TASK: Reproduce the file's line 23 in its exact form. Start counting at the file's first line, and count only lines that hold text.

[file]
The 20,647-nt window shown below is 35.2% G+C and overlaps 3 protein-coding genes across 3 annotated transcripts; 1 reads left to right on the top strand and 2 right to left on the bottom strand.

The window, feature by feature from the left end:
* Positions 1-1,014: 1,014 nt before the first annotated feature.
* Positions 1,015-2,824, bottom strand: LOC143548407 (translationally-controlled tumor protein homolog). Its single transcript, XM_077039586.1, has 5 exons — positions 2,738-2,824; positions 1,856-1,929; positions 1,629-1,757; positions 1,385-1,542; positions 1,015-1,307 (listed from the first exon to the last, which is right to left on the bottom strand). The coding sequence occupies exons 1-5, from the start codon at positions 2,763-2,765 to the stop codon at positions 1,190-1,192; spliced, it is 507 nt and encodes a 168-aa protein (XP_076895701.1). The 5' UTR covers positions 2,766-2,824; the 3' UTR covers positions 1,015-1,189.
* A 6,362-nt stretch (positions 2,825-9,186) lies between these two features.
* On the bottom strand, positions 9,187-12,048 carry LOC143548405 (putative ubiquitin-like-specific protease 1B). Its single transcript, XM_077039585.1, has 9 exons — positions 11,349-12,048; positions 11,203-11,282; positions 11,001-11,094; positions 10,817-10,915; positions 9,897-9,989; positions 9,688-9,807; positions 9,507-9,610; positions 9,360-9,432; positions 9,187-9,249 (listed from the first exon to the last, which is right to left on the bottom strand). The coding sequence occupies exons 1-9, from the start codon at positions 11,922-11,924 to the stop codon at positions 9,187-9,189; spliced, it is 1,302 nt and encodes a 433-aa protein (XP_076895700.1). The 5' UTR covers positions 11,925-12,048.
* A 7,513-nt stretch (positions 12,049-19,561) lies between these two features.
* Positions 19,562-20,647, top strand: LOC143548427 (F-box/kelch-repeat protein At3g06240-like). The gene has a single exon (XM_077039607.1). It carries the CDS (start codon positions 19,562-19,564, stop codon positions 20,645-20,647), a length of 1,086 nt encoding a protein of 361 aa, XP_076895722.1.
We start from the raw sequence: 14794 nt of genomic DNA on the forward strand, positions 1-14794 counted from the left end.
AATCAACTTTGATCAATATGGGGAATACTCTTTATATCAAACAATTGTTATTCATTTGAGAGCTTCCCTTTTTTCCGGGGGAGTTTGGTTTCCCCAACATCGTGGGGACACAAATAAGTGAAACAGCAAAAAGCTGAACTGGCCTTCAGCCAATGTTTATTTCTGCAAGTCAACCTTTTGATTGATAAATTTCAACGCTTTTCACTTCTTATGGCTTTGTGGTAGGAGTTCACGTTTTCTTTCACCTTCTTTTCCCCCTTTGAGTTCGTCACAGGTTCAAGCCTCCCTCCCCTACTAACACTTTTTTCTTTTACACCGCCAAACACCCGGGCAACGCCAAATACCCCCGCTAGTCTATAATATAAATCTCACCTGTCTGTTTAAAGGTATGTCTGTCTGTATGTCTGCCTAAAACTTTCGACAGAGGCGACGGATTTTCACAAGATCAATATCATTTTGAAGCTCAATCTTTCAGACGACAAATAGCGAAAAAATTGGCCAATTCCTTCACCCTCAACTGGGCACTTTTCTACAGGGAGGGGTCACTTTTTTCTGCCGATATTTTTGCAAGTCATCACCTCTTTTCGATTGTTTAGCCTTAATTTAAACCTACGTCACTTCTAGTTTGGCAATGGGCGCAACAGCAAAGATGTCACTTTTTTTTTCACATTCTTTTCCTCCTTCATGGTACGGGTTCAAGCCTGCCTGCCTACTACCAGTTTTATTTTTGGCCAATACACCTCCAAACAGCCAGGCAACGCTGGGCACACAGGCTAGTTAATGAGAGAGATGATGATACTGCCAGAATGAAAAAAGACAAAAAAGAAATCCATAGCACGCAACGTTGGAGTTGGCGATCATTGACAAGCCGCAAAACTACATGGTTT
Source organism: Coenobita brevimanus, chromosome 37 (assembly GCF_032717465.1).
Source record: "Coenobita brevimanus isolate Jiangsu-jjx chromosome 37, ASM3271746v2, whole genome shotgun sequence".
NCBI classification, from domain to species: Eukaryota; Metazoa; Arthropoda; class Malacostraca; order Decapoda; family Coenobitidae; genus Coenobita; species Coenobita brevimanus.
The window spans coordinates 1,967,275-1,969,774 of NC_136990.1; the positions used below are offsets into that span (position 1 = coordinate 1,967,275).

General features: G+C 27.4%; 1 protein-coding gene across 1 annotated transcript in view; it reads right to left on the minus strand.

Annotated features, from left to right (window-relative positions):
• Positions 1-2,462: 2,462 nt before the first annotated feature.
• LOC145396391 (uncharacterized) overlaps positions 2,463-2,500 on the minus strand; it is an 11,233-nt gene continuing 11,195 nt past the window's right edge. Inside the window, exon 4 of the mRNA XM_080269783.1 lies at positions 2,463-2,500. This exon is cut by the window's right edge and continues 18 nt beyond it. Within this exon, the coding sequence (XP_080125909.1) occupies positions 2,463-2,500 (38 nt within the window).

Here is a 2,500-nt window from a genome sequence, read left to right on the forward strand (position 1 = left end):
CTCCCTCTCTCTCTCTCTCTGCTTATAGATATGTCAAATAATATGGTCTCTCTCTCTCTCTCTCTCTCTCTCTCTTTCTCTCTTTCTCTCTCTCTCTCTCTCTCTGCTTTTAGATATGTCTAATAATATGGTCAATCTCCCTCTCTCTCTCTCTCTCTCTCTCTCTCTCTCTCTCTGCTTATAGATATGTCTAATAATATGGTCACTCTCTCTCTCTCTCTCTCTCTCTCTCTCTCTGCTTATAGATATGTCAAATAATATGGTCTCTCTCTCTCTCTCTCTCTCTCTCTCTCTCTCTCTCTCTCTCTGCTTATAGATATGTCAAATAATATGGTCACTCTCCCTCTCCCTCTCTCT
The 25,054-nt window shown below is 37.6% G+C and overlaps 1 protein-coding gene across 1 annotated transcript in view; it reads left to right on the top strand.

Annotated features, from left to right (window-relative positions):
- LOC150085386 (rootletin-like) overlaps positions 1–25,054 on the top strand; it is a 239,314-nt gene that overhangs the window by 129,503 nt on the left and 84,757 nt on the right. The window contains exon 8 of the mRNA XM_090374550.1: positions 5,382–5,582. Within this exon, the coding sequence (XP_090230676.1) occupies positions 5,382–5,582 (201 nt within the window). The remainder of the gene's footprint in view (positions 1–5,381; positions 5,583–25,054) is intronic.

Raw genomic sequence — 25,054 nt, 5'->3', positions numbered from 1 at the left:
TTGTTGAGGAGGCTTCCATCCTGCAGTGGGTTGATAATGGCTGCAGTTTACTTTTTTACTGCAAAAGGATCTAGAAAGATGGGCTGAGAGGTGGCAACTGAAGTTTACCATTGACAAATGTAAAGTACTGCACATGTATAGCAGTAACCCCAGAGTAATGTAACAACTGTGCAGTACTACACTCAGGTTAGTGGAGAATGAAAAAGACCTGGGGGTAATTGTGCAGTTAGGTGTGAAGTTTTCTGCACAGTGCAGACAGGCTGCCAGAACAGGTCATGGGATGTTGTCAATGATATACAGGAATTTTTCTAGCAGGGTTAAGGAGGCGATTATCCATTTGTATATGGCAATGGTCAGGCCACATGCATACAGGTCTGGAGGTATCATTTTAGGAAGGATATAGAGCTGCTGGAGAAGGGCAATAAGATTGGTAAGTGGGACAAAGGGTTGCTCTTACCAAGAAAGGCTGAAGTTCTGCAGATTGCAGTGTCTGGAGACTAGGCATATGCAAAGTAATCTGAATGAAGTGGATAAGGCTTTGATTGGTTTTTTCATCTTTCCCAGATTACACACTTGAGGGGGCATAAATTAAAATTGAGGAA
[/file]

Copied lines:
- LOC150085386 (rootletin-like) overlaps positions 1–25,054 on the top strand; it is a 239,314-nt gene that overhangs the window by 129,503 nt on the left and 84,757 nt on the right. The window contains exon 8 of the mRNA XM_090374550.1: positions 5,382–5,582. Within this exon, the coding sequence (XP_090230676.1) occupies positions 5,382–5,582 (201 nt within the window). The remainder of the gene's footprint in view (positions 1–5,381; positions 5,583–25,054) is intronic.